Here in the United States, we’ve been living through a period of rather intense moments of bodily stress. The killing of African Americans by law enforcement officials over the last few years has brought black bodies newly onto center stage. The seemingly unending wave of sexual misconduct cases has brought bodily vulnerability and bodily power into the spotlight of our entertainment industry and Congress alike. The entire planet is becoming increasingly aware of the many bodies living in the midst of a climate crisis; the body of Earth itself is groaning (as the Apostle Paul noted many centuries ago). Bodily, fleshy stuff matters – more than we can imagine.

These are indeed distressing moments but perhaps also fruitful ones of repentance, of turning around and changing our minds about flesh and bodies. This matters in Western culture where bodies of all types are objectified, categorized, made into commodities to buy and sell. Perhaps BlackLivesMatter and the flood of “metoo” hashtags and starving polar bears can prompt a profound moment of repentance, of turning toward the flesh once again, not as a consumer product but where the One who creates it is pleased to dwell, with abundant joy.

We need to be intentional about this. It won’t “just happen” on its own. And this is why, in part, I live with a dog. My Australian shepherd dog Judah will not permit me to sit in front of my computer forever; he insists on hikes, playing, wrestling, running down a beach, getting dirty, smelly, and covered in sand and mud and ocean foam. He stands panting after all that rolling about in the muck, panting happily as he stands there as a complete and utter mess; it’s glorious.

judah_rodeo_090916 (2)I actually love the smell of a wet, dirty dog. I sometimes bury my nose in Judah’s furry neck and relish that earthy, canine odor. It speaks flesh, a word made flesh, and there I remember: God really does love this glorious mess – God loves me.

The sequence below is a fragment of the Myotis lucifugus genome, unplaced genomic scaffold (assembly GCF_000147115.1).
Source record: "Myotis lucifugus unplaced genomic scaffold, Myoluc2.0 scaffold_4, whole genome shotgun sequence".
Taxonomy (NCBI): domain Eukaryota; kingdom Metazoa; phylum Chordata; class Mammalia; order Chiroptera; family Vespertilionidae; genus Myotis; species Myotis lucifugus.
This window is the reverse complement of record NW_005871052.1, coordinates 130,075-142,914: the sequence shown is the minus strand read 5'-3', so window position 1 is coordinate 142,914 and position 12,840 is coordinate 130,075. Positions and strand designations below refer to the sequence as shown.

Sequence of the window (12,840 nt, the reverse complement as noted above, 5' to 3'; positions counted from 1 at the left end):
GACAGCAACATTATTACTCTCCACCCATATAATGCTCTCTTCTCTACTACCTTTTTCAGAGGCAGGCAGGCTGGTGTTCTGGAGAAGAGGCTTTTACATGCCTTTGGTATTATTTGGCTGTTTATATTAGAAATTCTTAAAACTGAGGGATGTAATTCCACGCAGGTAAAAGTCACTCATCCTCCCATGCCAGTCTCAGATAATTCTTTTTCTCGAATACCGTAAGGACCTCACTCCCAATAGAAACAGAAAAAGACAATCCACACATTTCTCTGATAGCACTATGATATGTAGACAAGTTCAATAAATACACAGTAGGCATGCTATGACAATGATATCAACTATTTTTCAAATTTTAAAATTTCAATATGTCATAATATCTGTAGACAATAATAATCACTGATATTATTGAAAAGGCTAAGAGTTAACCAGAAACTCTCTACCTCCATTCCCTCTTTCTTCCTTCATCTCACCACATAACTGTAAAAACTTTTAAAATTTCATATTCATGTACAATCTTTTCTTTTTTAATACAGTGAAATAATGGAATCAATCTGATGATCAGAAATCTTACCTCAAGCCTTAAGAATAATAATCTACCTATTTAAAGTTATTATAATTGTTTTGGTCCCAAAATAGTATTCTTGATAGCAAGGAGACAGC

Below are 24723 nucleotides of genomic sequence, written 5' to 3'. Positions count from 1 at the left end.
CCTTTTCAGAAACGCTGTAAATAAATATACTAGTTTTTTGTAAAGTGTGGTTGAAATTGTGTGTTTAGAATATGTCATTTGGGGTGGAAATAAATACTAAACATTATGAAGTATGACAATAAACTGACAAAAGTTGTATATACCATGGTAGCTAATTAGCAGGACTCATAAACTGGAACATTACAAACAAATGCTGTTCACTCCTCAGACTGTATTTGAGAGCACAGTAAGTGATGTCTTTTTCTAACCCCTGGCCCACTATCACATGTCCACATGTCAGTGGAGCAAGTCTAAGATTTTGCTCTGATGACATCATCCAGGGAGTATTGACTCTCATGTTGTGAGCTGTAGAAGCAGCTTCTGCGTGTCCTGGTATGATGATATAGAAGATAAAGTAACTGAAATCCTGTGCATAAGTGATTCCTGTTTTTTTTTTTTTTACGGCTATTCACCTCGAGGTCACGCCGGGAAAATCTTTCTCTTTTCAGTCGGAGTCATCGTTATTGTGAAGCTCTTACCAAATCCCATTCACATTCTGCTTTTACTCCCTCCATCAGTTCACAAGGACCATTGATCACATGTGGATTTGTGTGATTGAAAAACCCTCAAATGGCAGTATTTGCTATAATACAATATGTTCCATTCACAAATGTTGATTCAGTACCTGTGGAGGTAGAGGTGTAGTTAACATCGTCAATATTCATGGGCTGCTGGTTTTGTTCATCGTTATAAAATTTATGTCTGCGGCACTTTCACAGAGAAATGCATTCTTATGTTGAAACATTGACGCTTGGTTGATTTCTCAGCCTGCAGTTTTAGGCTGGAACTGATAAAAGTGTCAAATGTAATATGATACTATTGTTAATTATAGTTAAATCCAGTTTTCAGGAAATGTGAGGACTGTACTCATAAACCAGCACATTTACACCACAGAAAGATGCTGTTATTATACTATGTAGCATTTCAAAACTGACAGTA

On the endless list of things we all need to do in this “holiday” season, I would add one more and put it at the top. In your encounters with others, all of them, notice that we are bodies with flesh. With colleagues, reach out a hand to touch a shoulder; with strangers, shake a hand and feel your skin against skin; with friends and family, make sure you embrace them – a lot. And don’t ever miss an opportunity to fondle the silky ears of a dog, scratch the chin of a (willing) cat, or take delight in that tumbleweed of animal fur rolling through your living room.

All of this seems ridiculously inconsequential, hardly the revolution we now need. But it matters more than we can imagine, this regular, deliberate, intentional reminder of the flesh we are, the flesh God loves.

There are many reasons why physical touch has become risky these days. There are many more reasons why it is so urgently necessary, the reminder of our fleshy bodies, the stuff through which God chooses to speak and be known.

Repent, turn again toward the flesh, where God takes great delight to dwell, with an abundance of (messy, smelly, confounding, liberating, intoxicating) joy. That’s the gift I wish I could place under every single tree – wrapped in Judah’s beachy scent.

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Advent 1: Just Come Already

Just Come Alreadyrend_heavens

Come, God,
Just come, already.
Rend the heavens,
Like Isaiah said,
And come on down.

(Please do some mending after
the rending, too; we’ve shredded
so much of what you’ve made.
Sorry about that.)

Or come up,
Or come over,
Wherever you are,
Just come.

(We’ll gladly set aside our
postmodern convictions and
deconstruction strategies, and
all those hermeneutical suspicions)

Because we’ve been weeping
Too long, and lip-biting yearning
Too long, and running around the den
tearing up the sofa,
ripping up the carpet,
breaking windows
Too long, waiting for you to come home,
blaming each other
and killing each other
Too long, and pining away
Far too long for your sweet face,
And your lovely voice,
And your tender touch,
For so long

We’ve forgotten
The love that makes us
Write these things,
Crying softly,
Making a bath of hope
from our tears.